There’s something about the ebb and flow of gasoline prices that makes ordinarily rational people go a little nuts.
And there’s something about politicians that entices them to demagogue the public’s irrational gas price obsession.
California’s gas prices have been particularly volatile in recent months, dropping from about $4 a gallon last year to about $2 in some areas as global oil prices plummeted, then rising to more than $3 in February and early March before beginning another downward drift.
Last month, a state Senate committee hearing was convened on the issue, and the two Democratic senators who ran it focused solely on the upward spike earlier in the year, ignoring downward trends before and after.
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The two, Ben Hueso and Jim Beall, engaged in a little demagoguery, pointing the finger at those nasty old oil companies that are, they implied, colluding on prices.
They took their lead from a one-sided staff report and entertained Jamie Court, head of Consumer Watchdog, who railed, without much factual backup, against the oil industry.
This week, Court joined with Tom Steyer, the billionaire gadfly on energy matters who may run for governor in 2018, in a letter commending the Senate for the hearing, calling for a deeper investigation and demanding that consumers receive “a fair shake.”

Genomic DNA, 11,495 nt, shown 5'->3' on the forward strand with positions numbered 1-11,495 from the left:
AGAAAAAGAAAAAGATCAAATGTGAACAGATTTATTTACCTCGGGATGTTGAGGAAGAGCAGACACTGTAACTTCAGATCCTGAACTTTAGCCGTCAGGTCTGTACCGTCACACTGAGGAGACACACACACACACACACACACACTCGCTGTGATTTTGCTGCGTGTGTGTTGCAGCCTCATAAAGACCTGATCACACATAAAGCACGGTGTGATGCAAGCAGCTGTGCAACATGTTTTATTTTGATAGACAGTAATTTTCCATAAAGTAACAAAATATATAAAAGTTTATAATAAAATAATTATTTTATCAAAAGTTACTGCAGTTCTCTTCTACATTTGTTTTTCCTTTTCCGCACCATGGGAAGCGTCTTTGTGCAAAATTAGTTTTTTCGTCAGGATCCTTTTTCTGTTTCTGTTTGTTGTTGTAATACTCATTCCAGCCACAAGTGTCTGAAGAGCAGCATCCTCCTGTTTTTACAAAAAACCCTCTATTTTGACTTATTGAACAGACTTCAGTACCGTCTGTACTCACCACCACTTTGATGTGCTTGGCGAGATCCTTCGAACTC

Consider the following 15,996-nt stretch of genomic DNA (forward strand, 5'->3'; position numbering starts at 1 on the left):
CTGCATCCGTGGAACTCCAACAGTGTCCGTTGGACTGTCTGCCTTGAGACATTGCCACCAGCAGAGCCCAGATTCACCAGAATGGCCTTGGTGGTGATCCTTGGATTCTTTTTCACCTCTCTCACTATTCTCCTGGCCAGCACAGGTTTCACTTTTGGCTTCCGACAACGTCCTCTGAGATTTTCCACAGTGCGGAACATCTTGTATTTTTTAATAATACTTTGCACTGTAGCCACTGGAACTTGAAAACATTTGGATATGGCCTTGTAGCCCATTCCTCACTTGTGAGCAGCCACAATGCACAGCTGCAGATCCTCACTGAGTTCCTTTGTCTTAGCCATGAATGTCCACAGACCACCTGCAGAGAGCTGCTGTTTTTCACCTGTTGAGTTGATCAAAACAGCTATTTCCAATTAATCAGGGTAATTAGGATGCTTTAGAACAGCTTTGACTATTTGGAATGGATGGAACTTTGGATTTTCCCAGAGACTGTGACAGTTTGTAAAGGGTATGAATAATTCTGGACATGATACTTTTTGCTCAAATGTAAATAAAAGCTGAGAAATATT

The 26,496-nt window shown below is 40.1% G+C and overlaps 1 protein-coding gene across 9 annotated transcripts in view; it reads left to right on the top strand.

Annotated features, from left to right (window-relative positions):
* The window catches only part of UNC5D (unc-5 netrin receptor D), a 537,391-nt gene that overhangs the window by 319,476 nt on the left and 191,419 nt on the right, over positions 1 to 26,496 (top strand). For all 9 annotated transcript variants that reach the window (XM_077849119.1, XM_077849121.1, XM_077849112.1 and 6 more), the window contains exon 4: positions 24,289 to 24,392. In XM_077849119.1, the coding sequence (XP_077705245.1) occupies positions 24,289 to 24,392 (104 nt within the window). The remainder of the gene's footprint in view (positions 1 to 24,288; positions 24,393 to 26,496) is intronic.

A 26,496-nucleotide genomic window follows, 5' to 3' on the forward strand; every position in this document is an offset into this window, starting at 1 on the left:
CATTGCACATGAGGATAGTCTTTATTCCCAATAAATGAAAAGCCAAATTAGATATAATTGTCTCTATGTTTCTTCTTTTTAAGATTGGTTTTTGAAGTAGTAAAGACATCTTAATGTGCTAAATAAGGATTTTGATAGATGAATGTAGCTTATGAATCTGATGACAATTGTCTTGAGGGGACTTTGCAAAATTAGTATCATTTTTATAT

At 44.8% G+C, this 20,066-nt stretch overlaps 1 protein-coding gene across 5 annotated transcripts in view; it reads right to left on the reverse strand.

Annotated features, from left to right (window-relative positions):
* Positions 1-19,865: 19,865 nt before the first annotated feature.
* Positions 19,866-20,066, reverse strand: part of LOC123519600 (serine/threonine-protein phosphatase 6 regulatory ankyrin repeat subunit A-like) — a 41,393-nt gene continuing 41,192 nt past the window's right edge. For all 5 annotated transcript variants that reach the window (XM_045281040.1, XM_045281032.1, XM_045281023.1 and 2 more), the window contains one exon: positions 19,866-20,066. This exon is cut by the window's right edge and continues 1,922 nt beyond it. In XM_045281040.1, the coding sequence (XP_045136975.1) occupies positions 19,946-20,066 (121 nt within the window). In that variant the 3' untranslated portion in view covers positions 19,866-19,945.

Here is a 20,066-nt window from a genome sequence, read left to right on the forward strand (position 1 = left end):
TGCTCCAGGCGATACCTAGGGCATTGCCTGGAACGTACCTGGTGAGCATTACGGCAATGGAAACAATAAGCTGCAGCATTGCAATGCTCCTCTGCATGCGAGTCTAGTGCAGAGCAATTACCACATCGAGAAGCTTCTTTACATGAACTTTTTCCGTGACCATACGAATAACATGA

Gas prices are higher in California than almost anywhere else in the nation, albeit markedly lower than they were a year ago. And there are reasons for that disparity.
California’s fuel taxes are among the highest in the nation, the state Air Resources Board just imposed cap-and-trade fees on fuel, and the state requires unique, smog-fighting formulations.
The state government’s leading expert on the fuel market, the Energy Commission’s Gordon Schremp, told the Senate committee last month that when one refinery was put out of commission by an explosion in February and another by a labor dispute, supplies tightened sharply, forcing refiners to acquire fuel elsewhere that could be reblended to meet California emissions standards.
The supply squeeze eased after a few weeks, and prices started to decline again.
Most of the remaining price disparity vis-à-vis other states, perhaps 75 cents a gallon, stems from California tax and formulation decrees.
Other than trying to raise his profile for political purposes, it’s difficult to understand why Steyer is complaining.
He is a vociferous advocate of reducing greenhouse gases and logically should want high prices to discourage driving and cut emissions. In fact, one price element – perhaps a dime a gallon – is the cap-and-trade fee imposed in the name of climate change.
Steyer also advocates imposing a tax on oil extraction in California that would push gas prices even higher.
When it comes to gas prices, irrationality reigns.
Call The Bee’s Dan Walters, (916) 321-1195. Back columns, sacbee.com/dan-walters. Follow him on Twitter @WaltersBee.